Academy Award-winning screenwriter William Goldman ("Butch Cassidy and the Sundance Kid," "Marathon Man") says there is a key rule that you must always remember to understand the way things work in Hollywood: "Nobody knows anything."
When it comes to pro football, the same phrase applies to the complex, tortured exercise of deciding who can and can't play quarterback. There's something of an art to it, but all attempts at science have failed.
In the late 1960s at the dawn of the Super Bowl era, teams succeeded only about 50 percent of the time in identifying quarterbacks taken in the first 10 selections of the draft, where each pick carries All-Pro expectations. Overall, in the entire first round -- where you at least want a long-time quality starter -- their collective record on QBs was identical: about 50 percent. Sometimes teams were right (like when the Pittsburgh Steelers took Terry Bradshaw with the first pick in the 1970 draft) and sometimes they were flat wrong (like when the Chargers took Marty Domres with the ninth pick in the 1969 draft). Sometimes teams made selections that, in retrospect, seem implausible. In 1967, with the third pick in the draft, the San Francisco 49ers chose Heisman Trophy winner Steve Spurrier from Florida. One pick later, the Miami Dolphins took future Hall of Famer Bob Griese.
Today, with the benefit of decades more experience, a keener understanding of the qualities needed to be successful and millions of dollars spent in scouting and evaluating talent with precision ... teams still are hitting about 50 percent in trying to identify future All-Pro quarterbacks in the first 10 picks, and the same 50 percent with first-rounders in general.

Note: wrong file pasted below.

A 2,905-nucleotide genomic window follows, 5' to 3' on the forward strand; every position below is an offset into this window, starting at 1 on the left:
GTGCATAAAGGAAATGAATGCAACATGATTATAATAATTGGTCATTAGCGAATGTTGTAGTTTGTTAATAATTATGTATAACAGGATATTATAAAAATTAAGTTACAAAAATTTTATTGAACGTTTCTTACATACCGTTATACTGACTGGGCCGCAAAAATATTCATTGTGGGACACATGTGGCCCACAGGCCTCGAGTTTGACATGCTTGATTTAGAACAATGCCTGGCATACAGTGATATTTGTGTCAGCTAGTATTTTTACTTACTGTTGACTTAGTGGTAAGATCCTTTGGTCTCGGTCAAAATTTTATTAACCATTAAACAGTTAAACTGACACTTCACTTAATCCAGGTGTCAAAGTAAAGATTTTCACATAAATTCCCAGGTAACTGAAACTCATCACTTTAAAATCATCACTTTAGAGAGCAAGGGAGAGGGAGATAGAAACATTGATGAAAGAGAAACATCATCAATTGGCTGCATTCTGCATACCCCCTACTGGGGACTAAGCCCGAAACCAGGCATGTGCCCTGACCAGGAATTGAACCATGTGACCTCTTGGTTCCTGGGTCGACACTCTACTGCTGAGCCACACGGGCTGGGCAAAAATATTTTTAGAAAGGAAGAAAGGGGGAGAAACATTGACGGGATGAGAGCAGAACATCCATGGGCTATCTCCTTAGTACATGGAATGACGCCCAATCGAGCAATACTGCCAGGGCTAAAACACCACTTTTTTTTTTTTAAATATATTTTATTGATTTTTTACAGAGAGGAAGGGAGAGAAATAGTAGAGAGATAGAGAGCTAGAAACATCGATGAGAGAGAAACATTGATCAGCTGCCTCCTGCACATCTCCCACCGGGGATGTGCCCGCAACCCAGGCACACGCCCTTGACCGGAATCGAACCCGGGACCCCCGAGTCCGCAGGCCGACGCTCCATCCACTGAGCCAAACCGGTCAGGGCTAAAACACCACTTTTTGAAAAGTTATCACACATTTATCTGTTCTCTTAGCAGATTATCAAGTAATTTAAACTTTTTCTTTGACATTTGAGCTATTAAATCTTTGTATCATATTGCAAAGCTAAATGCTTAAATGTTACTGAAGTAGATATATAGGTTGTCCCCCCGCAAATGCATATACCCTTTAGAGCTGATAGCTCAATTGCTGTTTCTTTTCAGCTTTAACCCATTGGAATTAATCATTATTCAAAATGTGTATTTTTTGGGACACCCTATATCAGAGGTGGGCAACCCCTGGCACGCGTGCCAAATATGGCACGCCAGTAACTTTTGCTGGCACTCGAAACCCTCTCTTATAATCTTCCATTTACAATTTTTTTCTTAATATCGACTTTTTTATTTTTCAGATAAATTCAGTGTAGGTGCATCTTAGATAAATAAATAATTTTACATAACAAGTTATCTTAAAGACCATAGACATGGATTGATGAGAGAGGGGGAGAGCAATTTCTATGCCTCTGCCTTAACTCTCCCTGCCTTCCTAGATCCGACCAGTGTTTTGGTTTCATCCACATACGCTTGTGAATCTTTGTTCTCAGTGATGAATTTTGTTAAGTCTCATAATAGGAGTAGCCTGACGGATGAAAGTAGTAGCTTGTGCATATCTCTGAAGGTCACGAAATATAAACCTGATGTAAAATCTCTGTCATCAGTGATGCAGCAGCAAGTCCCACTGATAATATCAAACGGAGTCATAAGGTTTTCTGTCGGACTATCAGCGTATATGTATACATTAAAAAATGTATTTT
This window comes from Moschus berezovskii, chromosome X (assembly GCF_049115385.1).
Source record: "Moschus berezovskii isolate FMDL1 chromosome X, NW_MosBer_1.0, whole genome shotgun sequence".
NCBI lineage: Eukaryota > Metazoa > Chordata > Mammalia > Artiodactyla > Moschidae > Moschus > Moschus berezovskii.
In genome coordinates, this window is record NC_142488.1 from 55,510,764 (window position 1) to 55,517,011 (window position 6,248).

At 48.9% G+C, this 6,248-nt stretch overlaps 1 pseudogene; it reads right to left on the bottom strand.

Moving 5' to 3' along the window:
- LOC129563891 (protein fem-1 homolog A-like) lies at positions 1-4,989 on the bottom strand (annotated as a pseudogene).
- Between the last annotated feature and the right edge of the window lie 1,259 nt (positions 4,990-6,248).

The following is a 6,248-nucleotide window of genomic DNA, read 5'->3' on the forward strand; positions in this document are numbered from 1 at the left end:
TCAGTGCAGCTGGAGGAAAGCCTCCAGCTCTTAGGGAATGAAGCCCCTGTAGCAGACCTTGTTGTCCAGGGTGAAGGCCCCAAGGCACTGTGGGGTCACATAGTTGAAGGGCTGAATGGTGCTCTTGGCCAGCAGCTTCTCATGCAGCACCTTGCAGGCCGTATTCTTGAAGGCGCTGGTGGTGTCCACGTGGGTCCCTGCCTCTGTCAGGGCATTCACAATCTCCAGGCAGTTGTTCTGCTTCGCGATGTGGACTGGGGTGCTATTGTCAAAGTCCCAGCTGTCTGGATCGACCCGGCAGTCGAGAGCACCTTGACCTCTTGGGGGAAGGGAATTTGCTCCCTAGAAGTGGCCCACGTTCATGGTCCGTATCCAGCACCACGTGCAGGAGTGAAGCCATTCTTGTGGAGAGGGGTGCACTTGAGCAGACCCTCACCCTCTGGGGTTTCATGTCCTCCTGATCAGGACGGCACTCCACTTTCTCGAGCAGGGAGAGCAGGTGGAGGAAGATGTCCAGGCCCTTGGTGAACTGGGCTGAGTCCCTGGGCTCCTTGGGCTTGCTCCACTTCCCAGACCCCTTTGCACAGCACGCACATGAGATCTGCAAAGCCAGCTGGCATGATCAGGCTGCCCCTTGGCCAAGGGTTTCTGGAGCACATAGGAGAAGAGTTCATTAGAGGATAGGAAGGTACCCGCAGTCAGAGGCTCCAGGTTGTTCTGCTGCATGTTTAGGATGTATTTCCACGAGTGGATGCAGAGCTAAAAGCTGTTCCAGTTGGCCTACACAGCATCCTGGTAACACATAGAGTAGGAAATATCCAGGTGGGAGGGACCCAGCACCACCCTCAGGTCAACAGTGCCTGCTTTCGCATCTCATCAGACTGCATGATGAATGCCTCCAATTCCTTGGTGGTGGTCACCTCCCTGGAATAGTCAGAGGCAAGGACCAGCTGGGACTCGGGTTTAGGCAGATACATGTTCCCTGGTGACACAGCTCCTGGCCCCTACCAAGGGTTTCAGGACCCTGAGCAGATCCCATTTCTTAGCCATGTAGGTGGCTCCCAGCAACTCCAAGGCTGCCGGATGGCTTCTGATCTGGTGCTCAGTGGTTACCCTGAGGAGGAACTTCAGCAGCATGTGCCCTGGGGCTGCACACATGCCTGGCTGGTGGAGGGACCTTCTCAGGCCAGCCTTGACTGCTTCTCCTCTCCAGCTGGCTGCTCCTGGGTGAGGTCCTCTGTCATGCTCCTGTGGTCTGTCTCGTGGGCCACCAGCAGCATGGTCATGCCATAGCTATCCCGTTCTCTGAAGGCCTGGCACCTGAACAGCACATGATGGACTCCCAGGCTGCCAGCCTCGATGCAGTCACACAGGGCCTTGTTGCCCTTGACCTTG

There are two ineluctable truths that one can never forget about the position:
1. Quarterback is the single most difficult position to master in the world of team sports. No other position -- not baseball pitcher or soccer goalkeeper or basketball point guard -- requires such a mixture of athletic skills, raw brainpower, functional intelligence and that ineffable something that Hemingway once described as "grace under pressure."
2. It is the single hardest position to evaluate and project in all of professional sports. NFL teams, armed with three or four years of major college game films, hundreds of pages of scouting reports, dozens of hours of workouts in Indianapolis, pro days and individual team workouts, as well as multiple one-on-one personal interviews, still will miss routinely.
Since 1998, 17 quarterbacks have been selected first, second or third overall in the draft. Certainly there are some special names on this list -- Peyton Manning, Eli Manning, Donovan McNabb. As of late, there are some promising picks, as well -- Matt Ryan, Matthew Stafford, Cam Newton. But also on that list of 17 are Ryan Leaf, Tim Couch, Akili Smith, David Carr, Joey Harrington and JaMarcus Russell. What do all these players have in common? The coaches who were there when the players were drafted are no longer employed by those teams.